Many couples in which one partner has genital herpes have a healthy sex life — and still never transmit it to the uninfected partner. Precautions like avoiding sex during and near an outbreak, condom use, and taking antivirals like Valtrex or Acyclovir all drastically reduce transmission rates. In fact, it’s possible to get your chances of transmitting it down very low. This post will break down herpes transmission rates, including female to male and male to female rates.
Suppressive Therapy with Valtrex
Suppressive therapy is the use of prescription Valtrex on a daily basis whether an outbreak is present or not. Whereas Valtrex is commonly used to stop an outbreak, it can also be used daily to prevent outbreaks from occurring to begin with. This daily use of Valtrex also reduces the proclivity of the virus to “shed”, i.e. be contagious as often. Its use appears in studies to reduce the viral shedding periods by 50%.
Men vs. Women’s Transmission Rates and Contagiousness
Because of the nature of male and female genitalia, it is easier for herpes to be transmitted to a woman by a man than vice-versa. This is because female genitals have more exposed soft tissue. This also accounts for why approximately 1 out of 4 American women have herpes, whereas 1 out of 5 American men does.
Herpes Transmission Rates Breakdown
- The likelihood of passing genital herpes to a partner is highest during an outbreak (times when a sore is present).
- When a person is not experiencing an outbreak, there is a 4-10% chance of transmitting it. (Depending on gender)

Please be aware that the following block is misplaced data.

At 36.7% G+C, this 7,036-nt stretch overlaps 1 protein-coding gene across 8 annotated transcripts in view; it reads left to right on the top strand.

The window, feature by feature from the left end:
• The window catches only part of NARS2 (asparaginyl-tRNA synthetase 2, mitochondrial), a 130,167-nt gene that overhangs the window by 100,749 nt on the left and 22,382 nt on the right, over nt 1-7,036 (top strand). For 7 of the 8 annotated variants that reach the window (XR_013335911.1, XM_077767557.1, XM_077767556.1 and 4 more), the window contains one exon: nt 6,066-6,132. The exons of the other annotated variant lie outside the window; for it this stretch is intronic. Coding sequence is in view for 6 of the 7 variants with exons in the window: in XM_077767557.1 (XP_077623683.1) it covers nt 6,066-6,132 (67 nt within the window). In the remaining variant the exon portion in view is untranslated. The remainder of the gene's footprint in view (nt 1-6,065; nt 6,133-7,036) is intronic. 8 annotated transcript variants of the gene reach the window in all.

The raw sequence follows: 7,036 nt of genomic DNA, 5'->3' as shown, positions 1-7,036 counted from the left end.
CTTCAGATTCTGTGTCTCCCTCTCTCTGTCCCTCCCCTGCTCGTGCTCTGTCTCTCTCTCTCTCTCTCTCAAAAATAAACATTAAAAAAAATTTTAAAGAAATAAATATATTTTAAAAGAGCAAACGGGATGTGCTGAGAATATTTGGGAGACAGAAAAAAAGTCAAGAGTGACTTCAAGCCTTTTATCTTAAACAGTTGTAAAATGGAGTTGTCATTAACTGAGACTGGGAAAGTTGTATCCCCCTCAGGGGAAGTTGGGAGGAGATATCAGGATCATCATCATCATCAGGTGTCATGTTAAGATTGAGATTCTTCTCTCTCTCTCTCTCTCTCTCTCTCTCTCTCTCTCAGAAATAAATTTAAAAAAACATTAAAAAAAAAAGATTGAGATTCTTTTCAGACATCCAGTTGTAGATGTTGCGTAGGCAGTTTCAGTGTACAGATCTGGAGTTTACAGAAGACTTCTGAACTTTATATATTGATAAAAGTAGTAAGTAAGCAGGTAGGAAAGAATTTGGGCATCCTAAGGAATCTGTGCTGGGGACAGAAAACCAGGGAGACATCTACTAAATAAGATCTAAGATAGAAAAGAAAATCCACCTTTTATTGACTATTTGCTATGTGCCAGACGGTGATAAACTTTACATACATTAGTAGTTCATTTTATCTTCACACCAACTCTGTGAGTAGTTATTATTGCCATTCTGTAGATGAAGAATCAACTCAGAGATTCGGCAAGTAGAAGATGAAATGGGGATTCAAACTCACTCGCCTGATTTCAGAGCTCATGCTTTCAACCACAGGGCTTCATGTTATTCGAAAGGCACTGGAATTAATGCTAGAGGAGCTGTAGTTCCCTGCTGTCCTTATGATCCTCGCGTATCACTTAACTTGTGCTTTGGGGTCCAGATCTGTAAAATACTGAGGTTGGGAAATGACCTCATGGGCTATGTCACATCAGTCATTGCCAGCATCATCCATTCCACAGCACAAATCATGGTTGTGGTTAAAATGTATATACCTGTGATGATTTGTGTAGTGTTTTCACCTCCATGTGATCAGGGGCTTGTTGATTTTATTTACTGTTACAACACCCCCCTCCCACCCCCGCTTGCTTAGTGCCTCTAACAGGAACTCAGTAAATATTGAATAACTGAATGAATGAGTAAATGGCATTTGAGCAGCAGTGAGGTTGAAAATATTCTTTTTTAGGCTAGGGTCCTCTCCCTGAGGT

According to studies done by Valtrex, these are the rates of transmission per year of regular sex:
- If partners avoid sex during outbreaks: 4% chance transmission from female to male; 8% male to female
- If partners also use condoms or antiviral medication: 2% female to male; 4% per year male to female
- If partners also use condoms and antiviral medications: 1% female to male; 2% male to female
Limitations of the Data
Keep in mind that more research is needed. For one, the above study focus on couples who have been together a while. The data for brand new couples could differ. Plus, the Valtrex study above look at HSV-2 specifically. Of course, many cases of genital herpes these days are tied to HSV-1. And finally, there is no data available about same-sex couples. Keep these limitations in mind when looking at the data.
These herpes transmission rates should be encouraging for couples who wish to have a healthy sex life without passing the virus from one partner to the uninfected partner. When staying informed and weighing the risks and precautions, genital herpes does not have to be a barrier to intimacy. There are many couples who have been together for years, yet the partner with genital herpes never passed it to their partner.